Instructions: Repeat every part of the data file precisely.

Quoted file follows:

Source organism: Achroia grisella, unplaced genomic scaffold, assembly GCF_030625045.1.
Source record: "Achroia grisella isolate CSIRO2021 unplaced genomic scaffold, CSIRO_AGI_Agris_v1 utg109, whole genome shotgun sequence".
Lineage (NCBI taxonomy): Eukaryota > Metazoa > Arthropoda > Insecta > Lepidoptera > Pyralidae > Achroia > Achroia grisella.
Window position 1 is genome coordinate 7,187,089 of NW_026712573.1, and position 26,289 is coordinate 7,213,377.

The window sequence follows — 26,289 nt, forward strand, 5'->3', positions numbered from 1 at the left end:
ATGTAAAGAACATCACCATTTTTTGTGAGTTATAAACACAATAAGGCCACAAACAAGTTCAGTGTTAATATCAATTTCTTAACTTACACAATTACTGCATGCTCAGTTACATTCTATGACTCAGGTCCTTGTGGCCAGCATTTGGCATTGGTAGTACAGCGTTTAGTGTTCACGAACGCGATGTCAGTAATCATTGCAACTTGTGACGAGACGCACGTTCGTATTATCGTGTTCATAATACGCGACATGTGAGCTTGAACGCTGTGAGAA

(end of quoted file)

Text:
Source organism: Achroia grisella, unplaced genomic scaffold, assembly GCF_030625045.1.
Source record: "Achroia grisella isolate CSIRO2021 unplaced genomic scaffold, CSIRO_AGI_Agris_v1 utg109, whole genome shotgun sequence".
Lineage (NCBI taxonomy): Eukaryota > Metazoa > Arthropoda > Insecta > Lepidoptera > Pyralidae > Achroia > Achroia grisella.
Window position 1 is genome coordinate 7,187,089 of NW_026712573.1, and position 26,289 is coordinate 7,213,377.

The window sequence follows — 26,289 nt, forward strand, 5'->3', positions numbered from 1 at the left end:
ATGTAAAGAACATCACCATTTTTTGTGAGTTATAAACACAATAAGGCCACAAACAAGTTCAGTGTTAATATCAATTTCTTAACTTACACAATTACTGCATGCTCAGTTACATTCTATGACTCAGGTCCTTGTGGCCAGCATTTGGCATTGGTAGTACAGCGTTTAGTGTTCACGAACGCGATGTCAGTAATCATTGCAACTTGTGACGAGACGCACGTTCGTATTATCGTGTTCATAATACGCGACATGTGAGCTTGAACGCTGTGAGAA